OGDEN — County fairs, says Jennifer Graham, are something special and unique.

“The fair food, the odd stuff you can see at a county fair, do at a county fair,” said Graham, who, as assistant director of the Weber County Parks and Recreation Office, helps organize the annual Weber County Fair. “To be able to keep some of that alive, it’s fun.”

But it can be a challenge, keeping up with evolving tastes and figuring out what it takes to get the public — urban and rural — to visit the fairgrounds facilities. This go-round, as always, she and other fair organizers are hoping to bolster attendance, which reached 46,278 in 2017, down from a high of 58,730 in 2013. The fair kicked off on Wednesday and goes through Saturday.

“We’re always trying to beat last year’s numbers,” she said.

Graham’s putting her hopes, in part, on ultimate frisbee and softball tournaments, estimating they may draw 3,700 to 4,000 additional people, counting participants and the family members and friends who tag along. At the same time, she’s got to be mindful of unexpected weather flare-ups — storms or extreme heat — that can keep people away.

Either way, the fair comes with a price tag to taxpayers, has so at least since 2010. The fair cost the county $47,088 in 2010, subtracting fair revenues from expenses, and the cost has edged upward ever since, reaching $112,305 in 2017, according to county figures.

The loss of a $20,000 grant that helped cover entertainment costs in 2016 factored in a bump in the price tag in 2017.

County Commissioner Jim Harvey, though, former manager of the Golden Spike Event Center at the fairgrounds and a big fair booster, sees plenty of value in the fair. He calls it the “biggest little hometown celebration.”

With the focus on the county’s agricultural sector, it gives city kids a chance to learn more about where food comes from.

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Canyon Chugg, 8, and his father, Nate Chugg groom their show cow, Freedom, at the Weber County Fair on Aug. 8, 2018.

“We try to teach them that milk doesn’t come from a grocery store. It comes from a cow,” he joked.

He also singled out the draft horses and, most enthusiastically, the junior livestock program, which gives youth a chance to demonstrate their ability to raise farm animals and earn money from the sale of the critters. The program’s auction generated $570,000 in sales in 2017, most of that going into the pockets of the participating kids and teens.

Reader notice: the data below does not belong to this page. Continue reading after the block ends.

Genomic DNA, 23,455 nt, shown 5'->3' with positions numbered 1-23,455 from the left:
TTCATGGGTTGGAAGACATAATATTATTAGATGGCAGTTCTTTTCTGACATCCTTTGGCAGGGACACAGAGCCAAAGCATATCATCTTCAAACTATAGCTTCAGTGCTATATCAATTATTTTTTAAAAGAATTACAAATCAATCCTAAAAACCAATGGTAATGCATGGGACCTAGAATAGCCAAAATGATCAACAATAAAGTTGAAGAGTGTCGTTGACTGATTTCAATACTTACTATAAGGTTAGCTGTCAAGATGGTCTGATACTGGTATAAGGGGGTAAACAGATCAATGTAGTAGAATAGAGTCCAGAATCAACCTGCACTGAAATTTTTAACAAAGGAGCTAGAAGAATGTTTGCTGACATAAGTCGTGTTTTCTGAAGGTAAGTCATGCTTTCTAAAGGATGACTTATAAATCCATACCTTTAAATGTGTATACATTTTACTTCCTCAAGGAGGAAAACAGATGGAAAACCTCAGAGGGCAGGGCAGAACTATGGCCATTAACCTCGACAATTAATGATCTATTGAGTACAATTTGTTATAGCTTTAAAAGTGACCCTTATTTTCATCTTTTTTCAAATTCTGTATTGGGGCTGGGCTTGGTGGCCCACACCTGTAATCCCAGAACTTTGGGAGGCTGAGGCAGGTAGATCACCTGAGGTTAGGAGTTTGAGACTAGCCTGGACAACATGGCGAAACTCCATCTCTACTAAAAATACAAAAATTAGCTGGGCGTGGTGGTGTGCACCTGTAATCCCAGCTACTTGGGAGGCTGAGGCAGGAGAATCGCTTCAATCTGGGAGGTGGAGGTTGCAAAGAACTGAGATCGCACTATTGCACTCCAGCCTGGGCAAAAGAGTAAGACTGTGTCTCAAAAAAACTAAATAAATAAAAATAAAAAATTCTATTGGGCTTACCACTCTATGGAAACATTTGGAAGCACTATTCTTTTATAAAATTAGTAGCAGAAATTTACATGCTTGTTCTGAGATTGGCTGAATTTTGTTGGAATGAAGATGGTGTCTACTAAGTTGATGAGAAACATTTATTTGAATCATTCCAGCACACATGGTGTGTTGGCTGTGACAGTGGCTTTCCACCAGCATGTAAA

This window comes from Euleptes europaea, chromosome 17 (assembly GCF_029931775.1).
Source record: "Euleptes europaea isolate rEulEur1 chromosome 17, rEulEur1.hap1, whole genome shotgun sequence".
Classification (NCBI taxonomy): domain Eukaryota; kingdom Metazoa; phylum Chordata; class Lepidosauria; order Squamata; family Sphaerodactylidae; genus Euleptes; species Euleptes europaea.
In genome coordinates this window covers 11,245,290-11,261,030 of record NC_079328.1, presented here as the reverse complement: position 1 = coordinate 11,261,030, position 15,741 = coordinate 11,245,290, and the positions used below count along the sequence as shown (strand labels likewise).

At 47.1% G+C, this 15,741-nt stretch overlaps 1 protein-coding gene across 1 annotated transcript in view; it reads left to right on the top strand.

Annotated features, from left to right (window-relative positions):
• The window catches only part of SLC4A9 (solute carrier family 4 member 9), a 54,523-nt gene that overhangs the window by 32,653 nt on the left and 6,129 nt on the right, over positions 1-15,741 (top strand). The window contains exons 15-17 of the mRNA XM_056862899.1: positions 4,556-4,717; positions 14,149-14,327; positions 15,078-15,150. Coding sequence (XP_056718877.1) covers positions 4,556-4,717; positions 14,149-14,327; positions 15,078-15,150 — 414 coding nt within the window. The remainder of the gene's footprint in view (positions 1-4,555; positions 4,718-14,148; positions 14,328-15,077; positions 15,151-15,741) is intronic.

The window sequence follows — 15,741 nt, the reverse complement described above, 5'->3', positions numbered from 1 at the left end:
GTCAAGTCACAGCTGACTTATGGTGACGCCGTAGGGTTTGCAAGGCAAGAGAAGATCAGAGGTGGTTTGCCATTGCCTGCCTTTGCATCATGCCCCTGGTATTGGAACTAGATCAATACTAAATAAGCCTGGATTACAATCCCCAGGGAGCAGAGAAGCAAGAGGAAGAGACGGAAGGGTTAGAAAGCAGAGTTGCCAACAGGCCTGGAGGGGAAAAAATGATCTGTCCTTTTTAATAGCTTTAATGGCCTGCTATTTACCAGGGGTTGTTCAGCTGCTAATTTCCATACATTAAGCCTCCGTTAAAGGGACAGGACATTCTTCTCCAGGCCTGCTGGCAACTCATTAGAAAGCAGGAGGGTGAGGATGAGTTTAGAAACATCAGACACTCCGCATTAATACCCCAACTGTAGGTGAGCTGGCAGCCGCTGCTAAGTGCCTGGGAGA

Graham, meanwhile, underscoring the importance of trying to appeal to the varied sectors in the community, said fair organizers have to be mindful of what’s on the “cutting edge” to draw new visitors. “And that can be a challenge,” she said.


The fair this year features pig races, mixed martial arts fighting, a petting zoo, a demolition derby, a rodeo and more, but one of the most common questions put to Jan Wilson, who helps organize the event, relates to the musical headliners who perform each year. This year’s featured entertainer is country singer William Michael Morgan, who plays on Friday.

Because so many more performance venues have opened in Utah, it’s tougher and tougher for the fair to draw top names, who charge more and more, which requires a minimum number of seats to be able to recoup costs via ticket sales.

Morgan is costing the county $12,500, Wilson said, while singer Willie Nelson, by contrast, who performed at the fair in 2003, now charges a minimum of $1 million.

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Kyla Chase, 17 months, rides a pony while her grandmother, Linda Brown, walks beside at the Weber County Fair on Aug. 8, 2018.

Another challenge has been finding a carnival company that’ll bring rides and a midway to the fair. So many fairs occur in August and September, Wilson said, “that trying to break into that market has been more difficult than anyone would expect.”

Still, the Weber County Fair, in terms of attendance, ranks among the top county fairs in Utah. According to estimates posted on the Utah Association of Fairs and Events website, the Box Elder and Uintah county fairs drew 75,000 and 65,000 visitors last year. Next came the Weber, Cache, Utah, Davis and Washington county fairs, which each drew between 40,000 and 50,0000 people.

Harvey, meeting last Monday with leaders from around the county, made a plea for them to attend, but he hopes for people from across the county to take part as well.

“We want you to see what is happening in the county, what is happening at the celebration,” he said.

Contact reporter Tim Vandenack at tvandenack@standard.net, follow him on Twitter at @timvandenack or like him on Facebook at Facebook.com/timvandenackreporter.

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